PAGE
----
In fact, this is the sound of Tahliah Barnett declaring these days, “A woman’s time to embrace/ She must put herself first”, and these lines from the title track define the entire album. Thousand Eyes blends kettle drums, muffled electronic chords and shimmering choral vocals, and her voice on Sad Day and torch song Daybed is painfully intimate. On Cellophane, her voice scales impossible heights, while Home With You and Mirrored Heart, whose piano echoes Radiohead, overflow with impassioned drama. – 8/10

Girl Ray

03 Bonnie “Prince” Billy – I Made A Place

The first Bonnie “Prince” Billy album of full originals in just over eight years sees Will Oldham backed by a Louisville band that includes guitarist Nathan Salsburg, drummer Mike Hyman and singer-songwriter Joan Shelley. The album was inspired by an extended stay in Hawaii, where he and his wife took up artist-in-residency positions.

The warm air and lush surroundings seem to have done the restless performer a world of good, and while the songs still possess a familiar under-the-surface darkness, large chinks of light shine ebulliently through. There is a directness of approach to I Made A Place that makes it an anxiety-free and calm, joyful listen. Oldham’s lyrics are as warmly humane and whip-smart as ever, particularly on opener New Memory Box and the countrified Look Backwards On Your Future, Look Forward To Your Past. – 8/10

Girl Ray

04 Girl Ray – Girl

Pop has always been a crucial ingredient to the output of Girl Ray, even in their previous more lo-fi and indie-leaning incarnation, there was still an unshakable sparkle of melody that ran through it all. Now, with Ariana Grande acknowledged as a chief influence, pop is no longer considered a supplementary strand, but much more of a vital ingredient that the band have fully embraced.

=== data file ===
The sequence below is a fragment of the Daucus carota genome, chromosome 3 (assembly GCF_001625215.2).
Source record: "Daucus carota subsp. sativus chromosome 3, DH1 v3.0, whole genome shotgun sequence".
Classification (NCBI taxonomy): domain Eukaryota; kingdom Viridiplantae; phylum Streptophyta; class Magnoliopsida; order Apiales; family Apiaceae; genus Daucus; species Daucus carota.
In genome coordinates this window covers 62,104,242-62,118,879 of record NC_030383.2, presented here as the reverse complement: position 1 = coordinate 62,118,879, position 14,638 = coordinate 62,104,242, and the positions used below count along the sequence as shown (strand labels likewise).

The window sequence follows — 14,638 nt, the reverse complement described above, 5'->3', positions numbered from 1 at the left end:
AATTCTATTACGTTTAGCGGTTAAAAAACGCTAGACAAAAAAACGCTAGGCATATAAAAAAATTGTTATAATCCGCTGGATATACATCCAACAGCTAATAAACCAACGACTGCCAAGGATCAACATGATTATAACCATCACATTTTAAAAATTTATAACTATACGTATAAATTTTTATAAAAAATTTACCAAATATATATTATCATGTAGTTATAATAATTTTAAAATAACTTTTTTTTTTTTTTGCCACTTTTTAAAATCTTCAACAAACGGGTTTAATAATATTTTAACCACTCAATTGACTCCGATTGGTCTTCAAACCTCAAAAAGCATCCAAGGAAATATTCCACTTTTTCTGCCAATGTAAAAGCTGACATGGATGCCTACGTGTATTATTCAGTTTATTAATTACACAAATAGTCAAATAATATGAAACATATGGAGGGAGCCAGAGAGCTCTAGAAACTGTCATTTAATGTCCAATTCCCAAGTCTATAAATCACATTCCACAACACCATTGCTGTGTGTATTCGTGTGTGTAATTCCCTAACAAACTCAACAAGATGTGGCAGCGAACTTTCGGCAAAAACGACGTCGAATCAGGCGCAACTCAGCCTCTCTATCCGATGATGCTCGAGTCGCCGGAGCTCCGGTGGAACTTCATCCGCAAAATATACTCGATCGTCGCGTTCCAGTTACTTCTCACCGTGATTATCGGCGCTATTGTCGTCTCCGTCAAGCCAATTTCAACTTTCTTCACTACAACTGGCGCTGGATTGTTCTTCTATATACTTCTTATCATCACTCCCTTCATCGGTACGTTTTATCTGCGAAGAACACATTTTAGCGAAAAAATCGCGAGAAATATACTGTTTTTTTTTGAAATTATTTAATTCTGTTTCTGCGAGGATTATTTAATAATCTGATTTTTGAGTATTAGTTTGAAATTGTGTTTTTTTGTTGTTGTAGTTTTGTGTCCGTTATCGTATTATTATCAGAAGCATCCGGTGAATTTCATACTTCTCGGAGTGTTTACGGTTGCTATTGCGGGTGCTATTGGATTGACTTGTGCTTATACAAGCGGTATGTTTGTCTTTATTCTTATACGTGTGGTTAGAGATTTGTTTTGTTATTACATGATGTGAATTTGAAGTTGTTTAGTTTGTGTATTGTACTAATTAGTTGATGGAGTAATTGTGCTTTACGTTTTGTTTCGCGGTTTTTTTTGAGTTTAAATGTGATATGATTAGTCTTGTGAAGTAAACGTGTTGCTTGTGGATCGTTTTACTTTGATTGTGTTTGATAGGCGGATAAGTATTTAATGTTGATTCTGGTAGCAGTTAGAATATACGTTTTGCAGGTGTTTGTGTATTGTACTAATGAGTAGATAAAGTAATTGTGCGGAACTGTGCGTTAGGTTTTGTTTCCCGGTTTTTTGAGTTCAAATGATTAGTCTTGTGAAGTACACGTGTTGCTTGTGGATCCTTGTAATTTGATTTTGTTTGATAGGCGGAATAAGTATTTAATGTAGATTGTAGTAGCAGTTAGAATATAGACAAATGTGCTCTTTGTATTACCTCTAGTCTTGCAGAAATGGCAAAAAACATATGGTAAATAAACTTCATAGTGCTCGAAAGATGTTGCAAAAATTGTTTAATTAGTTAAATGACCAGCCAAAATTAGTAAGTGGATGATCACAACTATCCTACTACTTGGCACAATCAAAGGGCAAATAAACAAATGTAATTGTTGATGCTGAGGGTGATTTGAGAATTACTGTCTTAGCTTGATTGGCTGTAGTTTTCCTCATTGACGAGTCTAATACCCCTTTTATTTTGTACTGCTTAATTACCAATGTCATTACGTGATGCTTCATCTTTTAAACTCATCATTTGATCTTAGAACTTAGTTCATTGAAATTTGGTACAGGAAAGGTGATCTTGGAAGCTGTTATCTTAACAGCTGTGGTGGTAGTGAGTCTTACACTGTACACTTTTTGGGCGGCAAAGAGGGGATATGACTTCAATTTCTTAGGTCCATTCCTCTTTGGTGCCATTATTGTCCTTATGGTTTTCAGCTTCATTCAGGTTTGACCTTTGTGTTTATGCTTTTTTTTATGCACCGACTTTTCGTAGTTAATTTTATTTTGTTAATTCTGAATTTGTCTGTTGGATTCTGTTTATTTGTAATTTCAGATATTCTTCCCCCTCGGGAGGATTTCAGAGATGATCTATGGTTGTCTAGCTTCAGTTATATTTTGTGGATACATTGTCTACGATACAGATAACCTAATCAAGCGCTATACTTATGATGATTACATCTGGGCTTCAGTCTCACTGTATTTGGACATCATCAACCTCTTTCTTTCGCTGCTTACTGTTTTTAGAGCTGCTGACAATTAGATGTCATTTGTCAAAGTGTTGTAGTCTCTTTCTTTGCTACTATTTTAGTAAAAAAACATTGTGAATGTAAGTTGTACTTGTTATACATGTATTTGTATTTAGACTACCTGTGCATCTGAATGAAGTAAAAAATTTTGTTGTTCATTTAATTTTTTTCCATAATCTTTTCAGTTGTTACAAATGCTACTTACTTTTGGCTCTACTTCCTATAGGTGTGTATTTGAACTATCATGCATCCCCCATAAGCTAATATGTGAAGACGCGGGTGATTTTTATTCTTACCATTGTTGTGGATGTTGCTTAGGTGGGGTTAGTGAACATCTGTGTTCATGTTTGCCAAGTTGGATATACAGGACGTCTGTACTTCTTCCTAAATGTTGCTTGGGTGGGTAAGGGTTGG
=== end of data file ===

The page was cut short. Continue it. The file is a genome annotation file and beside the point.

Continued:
This album is a slick, smooth, heavily produced glossy piece of unabashed and unashamed chart music. The opening title track sways and croons along with an almost R&B-esque flavour, and this sets the tone for a record full of glistening synth lines, disco strutting guitar parts, streamlined vocals, endless hooks and melodies that gleam. It’s a brave transition that they have not only made seamlessly well, but one that feels as slick as their new-found sound. – 7/10

New Album

05 Xylouris White – The Sisypheans

There are few things in life as satisfying as watching and hearing Jim “the human octopus” White drum. He’s an endlessly innovative player, who switches between deft restraint and wild abandon with a faultless grace. In his now long-standing collaboration with Greek lute player Giorgos Xylouris, he has found an ideal home and partner for such playing outside of the Dirty Three.

Produced by Fugazi’s Guy Picciotto and featuring Xylouris’ son on cello, this is one of the quieter releases the band have made. Slow, unravelling grooves and chant-like singing interweave to create an album that grows carefully and thoughtfully, endlessly exploring the space, tension and release between their instruments. For a duo so clearly in tune with one another, they also manage to feel endlessly loose and exploratory here. – 8/10

 

Daniel Dylan Wray, Gary Tipp, Wyndham Wallace, Jonathan Wright